Examining Perpetration of Physical Violence by Women: The Influence of Childhood Adversity, Victimization, Mental Illness, Substance Abuse, and Anger
Research on women's perpetration of physical violence has focused primarily on partners, often neglecting perpetration against nonpartners. This study proposes a conceptual model with direct and indirect relationships between childhood adversity and different targets of violence (partners and nonpartners), mediated by victimization experiences (by partner and nonpartners), mental illness, substance abuse, and anger. Using survey data from a random sample of incarcerated women (N = 574), structural equation modeling resulted in significant, albeit different, indirect paths from childhood adversity, through victimization, to perpetration of violence against partners (β = .20) and nonpartners (β = .19). The results indicate that prevention of women's violence requires attention to specific forms of victimization, anger expression, and targets of her aggression.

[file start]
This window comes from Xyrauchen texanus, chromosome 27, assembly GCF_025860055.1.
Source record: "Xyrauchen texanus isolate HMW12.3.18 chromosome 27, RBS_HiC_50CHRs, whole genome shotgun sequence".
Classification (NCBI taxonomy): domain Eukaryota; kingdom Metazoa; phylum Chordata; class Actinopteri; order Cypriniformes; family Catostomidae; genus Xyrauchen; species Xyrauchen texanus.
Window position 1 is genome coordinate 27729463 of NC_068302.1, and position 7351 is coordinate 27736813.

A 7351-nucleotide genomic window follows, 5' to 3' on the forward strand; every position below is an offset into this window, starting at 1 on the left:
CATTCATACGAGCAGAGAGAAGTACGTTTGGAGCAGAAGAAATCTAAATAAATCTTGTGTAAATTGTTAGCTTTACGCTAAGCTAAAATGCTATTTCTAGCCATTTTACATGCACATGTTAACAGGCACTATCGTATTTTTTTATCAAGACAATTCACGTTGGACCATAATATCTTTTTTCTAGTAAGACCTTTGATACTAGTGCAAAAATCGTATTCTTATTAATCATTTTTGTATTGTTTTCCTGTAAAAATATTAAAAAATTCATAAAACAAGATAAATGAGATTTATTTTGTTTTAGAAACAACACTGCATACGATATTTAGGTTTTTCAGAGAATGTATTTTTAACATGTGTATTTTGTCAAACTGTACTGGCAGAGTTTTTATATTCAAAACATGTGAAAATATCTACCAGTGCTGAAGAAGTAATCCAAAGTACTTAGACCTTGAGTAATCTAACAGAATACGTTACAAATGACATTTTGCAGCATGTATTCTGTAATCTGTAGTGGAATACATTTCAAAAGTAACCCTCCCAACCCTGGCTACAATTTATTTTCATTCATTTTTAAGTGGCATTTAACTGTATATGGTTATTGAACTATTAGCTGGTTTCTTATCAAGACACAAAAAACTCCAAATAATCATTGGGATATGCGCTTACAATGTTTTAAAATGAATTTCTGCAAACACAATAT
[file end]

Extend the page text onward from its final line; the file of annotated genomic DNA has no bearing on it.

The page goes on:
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Document Type: Research Article
Publication date: 2017-02-01
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- Violence and Victims discusses theory, research, policy, and clinical practice in the area of interpersonal violence and victimization across such disciplines as psychology, sociology, criminology, law, medicine, nursing, psychiatry, and social work.
The journal's 2016 Impact Factor is 0.750.
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